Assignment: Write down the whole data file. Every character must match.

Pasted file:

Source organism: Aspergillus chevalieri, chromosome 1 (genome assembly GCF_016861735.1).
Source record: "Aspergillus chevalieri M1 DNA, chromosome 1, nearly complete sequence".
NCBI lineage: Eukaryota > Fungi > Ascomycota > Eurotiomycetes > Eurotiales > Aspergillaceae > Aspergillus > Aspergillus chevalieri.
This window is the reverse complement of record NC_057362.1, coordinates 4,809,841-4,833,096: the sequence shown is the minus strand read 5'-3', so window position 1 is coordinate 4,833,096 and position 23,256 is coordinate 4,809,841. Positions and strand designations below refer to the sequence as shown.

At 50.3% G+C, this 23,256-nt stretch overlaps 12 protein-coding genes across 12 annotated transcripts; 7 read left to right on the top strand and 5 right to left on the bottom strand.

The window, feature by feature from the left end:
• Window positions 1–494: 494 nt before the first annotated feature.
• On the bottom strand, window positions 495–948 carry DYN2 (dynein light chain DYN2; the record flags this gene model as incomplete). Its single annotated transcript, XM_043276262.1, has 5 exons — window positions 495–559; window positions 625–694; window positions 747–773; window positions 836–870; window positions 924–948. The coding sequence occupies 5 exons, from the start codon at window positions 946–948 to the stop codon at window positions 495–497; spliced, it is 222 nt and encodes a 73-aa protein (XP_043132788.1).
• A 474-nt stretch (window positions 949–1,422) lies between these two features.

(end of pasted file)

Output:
Source organism: Aspergillus chevalieri, chromosome 1 (genome assembly GCF_016861735.1).
Source record: "Aspergillus chevalieri M1 DNA, chromosome 1, nearly complete sequence".
NCBI lineage: Eukaryota > Fungi > Ascomycota > Eurotiomycetes > Eurotiales > Aspergillaceae > Aspergillus > Aspergillus chevalieri.
This window is the reverse complement of record NC_057362.1, coordinates 4,809,841-4,833,096: the sequence shown is the minus strand read 5'-3', so window position 1 is coordinate 4,833,096 and position 23,256 is coordinate 4,809,841. Positions and strand designations below refer to the sequence as shown.

At 50.3% G+C, this 23,256-nt stretch overlaps 12 protein-coding genes across 12 annotated transcripts; 7 read left to right on the top strand and 5 right to left on the bottom strand.

The window, feature by feature from the left end:
• Window positions 1–494: 494 nt before the first annotated feature.
• On the bottom strand, window positions 495–948 carry DYN2 (dynein light chain DYN2; the record flags this gene model as incomplete). Its single annotated transcript, XM_043276262.1, has 5 exons — window positions 495–559; window positions 625–694; window positions 747–773; window positions 836–870; window positions 924–948. The coding sequence occupies 5 exons, from the start codon at window positions 946–948 to the stop codon at window positions 495–497; spliced, it is 222 nt and encodes a 73-aa protein (XP_043132788.1).
• A 474-nt stretch (window positions 949–1,422) lies between these two features.